Pair named Co-op students of 2008

Hurricanes, earthquakes and landslides. It’s all in a day’s work for Helen Barrette.

The second-year arts and public administration graduate student reaches across the world to offer aid to people picking up the pieces after natural disasters.

“It really motivates you to do the best you can,” says Barrette, a co-op student with the Canadian International Development Agency’s International Humanitarian Assistance Directorate. “You think, ‘This memo I’m writing could really help these people’.”

Barrette was one of two Carleton University students named Co-op Student of the Year at a gala event held at Baker’s Grille March 3.

CIDA helps administer funding to areas with most urgent need through trusted non-governmental organizations, like the Canadian Red Cross.

“We spend a lot of time analyzing (the situation),” says Barrette of her job. “You don’t want to give all your budget to one disaster and forget about something else.”

It’s the exact situation Barrette and the directorate faced last summer when the country of Myanmar was devastated by a cyclone, causing more than 140,000 fatalities. Then, in less than a week, China was rocked by its deadliest earthquake since 1976. Nearly 70,000 people died and about another five million were left homeless.

“It can be overwhelming,” notes Barrette. “You really become aware of all the suffering around the world but you realize how much can be done.”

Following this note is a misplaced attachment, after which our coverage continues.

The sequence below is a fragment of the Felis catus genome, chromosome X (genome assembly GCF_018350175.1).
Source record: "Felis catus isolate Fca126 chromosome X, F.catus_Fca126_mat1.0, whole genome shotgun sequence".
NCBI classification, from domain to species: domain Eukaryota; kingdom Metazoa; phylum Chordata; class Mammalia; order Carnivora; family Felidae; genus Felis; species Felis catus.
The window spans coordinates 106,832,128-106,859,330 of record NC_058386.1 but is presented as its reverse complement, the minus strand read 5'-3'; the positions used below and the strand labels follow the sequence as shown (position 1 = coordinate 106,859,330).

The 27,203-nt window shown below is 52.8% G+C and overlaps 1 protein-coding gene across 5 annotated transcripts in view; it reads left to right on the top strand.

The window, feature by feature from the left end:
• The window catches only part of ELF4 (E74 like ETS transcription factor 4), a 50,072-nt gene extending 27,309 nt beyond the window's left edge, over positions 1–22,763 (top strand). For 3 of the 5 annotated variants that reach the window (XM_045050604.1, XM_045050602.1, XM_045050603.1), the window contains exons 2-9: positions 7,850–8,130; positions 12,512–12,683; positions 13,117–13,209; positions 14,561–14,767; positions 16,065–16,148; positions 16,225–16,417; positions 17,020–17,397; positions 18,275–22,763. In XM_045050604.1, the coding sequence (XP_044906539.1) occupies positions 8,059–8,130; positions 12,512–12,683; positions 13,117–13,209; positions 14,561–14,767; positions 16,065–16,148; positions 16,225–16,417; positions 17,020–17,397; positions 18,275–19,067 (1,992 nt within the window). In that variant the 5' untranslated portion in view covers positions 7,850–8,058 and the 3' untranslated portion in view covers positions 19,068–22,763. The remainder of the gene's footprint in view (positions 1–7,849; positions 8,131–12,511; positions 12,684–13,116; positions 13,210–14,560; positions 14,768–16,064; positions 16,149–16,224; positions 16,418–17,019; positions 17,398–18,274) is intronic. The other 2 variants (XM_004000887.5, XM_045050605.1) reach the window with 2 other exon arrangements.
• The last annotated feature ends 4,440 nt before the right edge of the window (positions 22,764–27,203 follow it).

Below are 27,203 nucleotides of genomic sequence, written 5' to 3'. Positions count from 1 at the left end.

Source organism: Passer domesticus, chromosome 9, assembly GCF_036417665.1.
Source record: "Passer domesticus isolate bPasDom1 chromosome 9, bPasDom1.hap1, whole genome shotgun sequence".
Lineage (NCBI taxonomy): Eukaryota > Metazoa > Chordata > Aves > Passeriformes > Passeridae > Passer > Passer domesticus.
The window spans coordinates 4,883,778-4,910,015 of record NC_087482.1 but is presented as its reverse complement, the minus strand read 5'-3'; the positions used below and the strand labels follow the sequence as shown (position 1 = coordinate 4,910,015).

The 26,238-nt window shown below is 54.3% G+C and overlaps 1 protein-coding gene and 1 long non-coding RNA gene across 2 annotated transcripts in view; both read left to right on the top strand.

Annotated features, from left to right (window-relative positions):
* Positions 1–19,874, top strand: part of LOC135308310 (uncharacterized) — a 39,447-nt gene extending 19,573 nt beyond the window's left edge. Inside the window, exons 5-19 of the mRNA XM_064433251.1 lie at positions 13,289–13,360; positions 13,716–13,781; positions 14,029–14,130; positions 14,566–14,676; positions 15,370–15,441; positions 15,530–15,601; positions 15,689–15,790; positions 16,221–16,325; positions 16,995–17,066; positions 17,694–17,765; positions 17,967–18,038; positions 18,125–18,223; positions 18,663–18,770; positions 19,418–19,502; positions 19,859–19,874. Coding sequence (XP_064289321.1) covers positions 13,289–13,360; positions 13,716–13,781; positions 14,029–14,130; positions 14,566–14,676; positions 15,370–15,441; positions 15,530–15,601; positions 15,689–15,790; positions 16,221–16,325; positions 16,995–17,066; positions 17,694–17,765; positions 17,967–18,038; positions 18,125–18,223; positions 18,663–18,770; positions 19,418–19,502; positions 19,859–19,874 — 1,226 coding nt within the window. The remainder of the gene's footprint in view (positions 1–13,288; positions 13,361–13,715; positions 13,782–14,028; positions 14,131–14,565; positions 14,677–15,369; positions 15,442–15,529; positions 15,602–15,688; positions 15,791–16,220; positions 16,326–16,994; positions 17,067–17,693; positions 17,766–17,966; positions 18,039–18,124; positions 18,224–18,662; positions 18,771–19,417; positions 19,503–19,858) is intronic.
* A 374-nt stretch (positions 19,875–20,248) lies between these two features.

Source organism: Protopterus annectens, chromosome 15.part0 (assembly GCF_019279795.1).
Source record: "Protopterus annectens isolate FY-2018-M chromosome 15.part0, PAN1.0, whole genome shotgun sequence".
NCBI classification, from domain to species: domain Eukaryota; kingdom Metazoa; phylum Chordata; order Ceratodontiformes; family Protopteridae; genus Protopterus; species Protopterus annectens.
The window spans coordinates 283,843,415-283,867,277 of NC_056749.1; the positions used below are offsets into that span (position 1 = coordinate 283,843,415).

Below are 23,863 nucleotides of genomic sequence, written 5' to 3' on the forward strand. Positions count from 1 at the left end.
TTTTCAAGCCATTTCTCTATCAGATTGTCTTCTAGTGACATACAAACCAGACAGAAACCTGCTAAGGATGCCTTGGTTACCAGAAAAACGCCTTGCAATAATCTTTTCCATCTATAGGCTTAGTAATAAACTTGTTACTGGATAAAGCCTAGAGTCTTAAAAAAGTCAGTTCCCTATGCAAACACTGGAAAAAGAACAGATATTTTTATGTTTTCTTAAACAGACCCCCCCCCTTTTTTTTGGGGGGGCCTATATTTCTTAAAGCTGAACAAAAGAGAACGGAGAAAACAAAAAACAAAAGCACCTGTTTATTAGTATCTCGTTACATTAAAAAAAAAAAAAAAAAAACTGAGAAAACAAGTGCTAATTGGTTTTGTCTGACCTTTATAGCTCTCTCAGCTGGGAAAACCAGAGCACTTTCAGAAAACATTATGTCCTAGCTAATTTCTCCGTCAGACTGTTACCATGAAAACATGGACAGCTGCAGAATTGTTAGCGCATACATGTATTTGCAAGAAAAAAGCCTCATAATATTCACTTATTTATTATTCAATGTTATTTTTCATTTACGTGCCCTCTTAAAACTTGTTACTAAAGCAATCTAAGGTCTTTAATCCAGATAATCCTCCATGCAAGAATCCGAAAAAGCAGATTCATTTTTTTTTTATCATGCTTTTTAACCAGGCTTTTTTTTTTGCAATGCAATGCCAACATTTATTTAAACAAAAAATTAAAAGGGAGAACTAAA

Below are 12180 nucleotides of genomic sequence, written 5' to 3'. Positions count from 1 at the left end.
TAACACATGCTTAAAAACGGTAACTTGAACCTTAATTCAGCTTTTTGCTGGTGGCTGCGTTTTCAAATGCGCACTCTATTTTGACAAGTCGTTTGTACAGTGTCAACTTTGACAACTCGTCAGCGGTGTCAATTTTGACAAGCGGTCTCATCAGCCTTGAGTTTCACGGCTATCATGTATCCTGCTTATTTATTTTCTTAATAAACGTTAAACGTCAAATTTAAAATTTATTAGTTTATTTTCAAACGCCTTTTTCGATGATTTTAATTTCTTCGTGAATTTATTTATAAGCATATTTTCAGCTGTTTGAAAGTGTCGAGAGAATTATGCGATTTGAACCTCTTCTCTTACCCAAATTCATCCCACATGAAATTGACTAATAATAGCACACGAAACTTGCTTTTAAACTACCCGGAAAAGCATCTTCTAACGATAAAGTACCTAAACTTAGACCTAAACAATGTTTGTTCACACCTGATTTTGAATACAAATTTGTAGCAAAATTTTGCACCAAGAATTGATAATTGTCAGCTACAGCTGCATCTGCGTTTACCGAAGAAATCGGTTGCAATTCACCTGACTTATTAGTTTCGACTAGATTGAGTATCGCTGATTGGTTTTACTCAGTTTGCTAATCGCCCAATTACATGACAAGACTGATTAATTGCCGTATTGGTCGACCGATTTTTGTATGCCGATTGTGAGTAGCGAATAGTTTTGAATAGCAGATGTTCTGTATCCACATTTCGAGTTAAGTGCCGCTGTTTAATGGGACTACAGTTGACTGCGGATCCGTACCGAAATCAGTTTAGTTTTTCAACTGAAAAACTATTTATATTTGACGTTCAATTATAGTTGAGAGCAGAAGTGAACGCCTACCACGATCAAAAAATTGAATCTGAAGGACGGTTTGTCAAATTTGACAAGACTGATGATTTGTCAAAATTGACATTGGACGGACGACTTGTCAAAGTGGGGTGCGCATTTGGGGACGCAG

Eventually, Barrette would like to leave her government desk to become one of the workers on the ground, providing her services more directly to the world’s needy.

The other award winner, Shifawn O’Hara, is also doing work with potential to save lives.

The fourth-year science, biochemistry and biotechnology student joined researchers studying the link between radon gas and incidence of lung cancer.

Radon – a colourless, odourless gas most commonly found in people’s basements after seeping in through cracks in the foundation – is considered potentially hazardous to human health at high concentrations, according to Health Canada. Health Canada currently limits safe exposure at 200 becquerels (units of radioactivity) per cubic metre before remedial action is recommended. The limit is even lower in the U.S. at 150 becquerels per cubic metre.

“Now we want to look at the biological effects to see if we should lower it even more,” says O’Hara, who worked as a biologist laboratory research assistant with Health Canada during her co-op placement.

When the results of the studies are published, O’Hara hopes they will shine a light on the health effects of radon gas exposure.

Her co-op placement helped improve her grades and exposed her to a deeper understanding of the scientific concepts taught in textbooks.

“In my second year I was wondering about the techniques,” O’Hara says. Getting some real-life experience helped her better grasp the material, she adds.

“I really enjoyed the work that I did. It definitely gave me the background.”

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Daniel Reid

By Daniel Reid

Whether it’s scientific breakthroughs, political manoeuvres or loaded technical jargon, Daniel Reid loves to untangle complex ideas to make them accessible to everyone. He is currently an editor at @newsrooms and is a former web editor at @CTVNews and homepage editor at @TheLoopCA. You can argue with him on Twitter at @ahatrack.

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